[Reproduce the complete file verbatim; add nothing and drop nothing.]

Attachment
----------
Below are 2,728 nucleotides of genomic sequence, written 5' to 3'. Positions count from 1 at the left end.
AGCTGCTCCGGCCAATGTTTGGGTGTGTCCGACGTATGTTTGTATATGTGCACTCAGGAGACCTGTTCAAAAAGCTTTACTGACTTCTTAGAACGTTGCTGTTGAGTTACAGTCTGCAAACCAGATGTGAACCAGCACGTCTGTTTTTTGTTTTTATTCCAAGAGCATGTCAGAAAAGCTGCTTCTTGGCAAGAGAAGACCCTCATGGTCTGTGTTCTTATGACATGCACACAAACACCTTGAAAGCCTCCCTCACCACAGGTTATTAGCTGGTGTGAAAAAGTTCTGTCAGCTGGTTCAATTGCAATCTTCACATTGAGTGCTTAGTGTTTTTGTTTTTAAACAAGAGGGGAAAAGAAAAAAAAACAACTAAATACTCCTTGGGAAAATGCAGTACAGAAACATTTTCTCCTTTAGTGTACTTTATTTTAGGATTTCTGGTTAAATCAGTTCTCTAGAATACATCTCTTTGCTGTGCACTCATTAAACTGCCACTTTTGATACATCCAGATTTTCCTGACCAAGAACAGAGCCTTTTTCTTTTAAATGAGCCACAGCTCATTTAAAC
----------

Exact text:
Below are 2,728 nucleotides of genomic sequence, written 5' to 3'. Positions count from 1 at the left end.
AGCTGCTCCGGCCAATGTTTGGGTGTGTCCGACGTATGTTTGTATATGTGCACTCAGGAGACCTGTTCAAAAAGCTTTACTGACTTCTTAGAACGTTGCTGTTGAGTTACAGTCTGCAAACCAGATGTGAACCAGCACGTCTGTTTTTTGTTTTTATTCCAAGAGCATGTCAGAAAAGCTGCTTCTTGGCAAGAGAAGACCCTCATGGTCTGTGTTCTTATGACATGCACACAAACACCTTGAAAGCCTCCCTCACCACAGGTTATTAGCTGGTGTGAAAAAGTTCTGTCAGCTGGTTCAATTGCAATCTTCACATTGAGTGCTTAGTGTTTTTGTTTTTAAACAAGAGGGGAAAAGAAAAAAAAACAACTAAATACTCCTTGGGAAAATGCAGTACAGAAACATTTTCTCCTTTAGTGTACTTTATTTTAGGATTTCTGGTTAAATCAGTTCTCTAGAATACATCTCTTTGCTGTGCACTCATTAAACTGCCACTTTTGATACATCCAGATTTTCCTGACCAAGAACAGAGCCTTTTTCTTTTAAATGAGCCACAGCTCATTTAAAC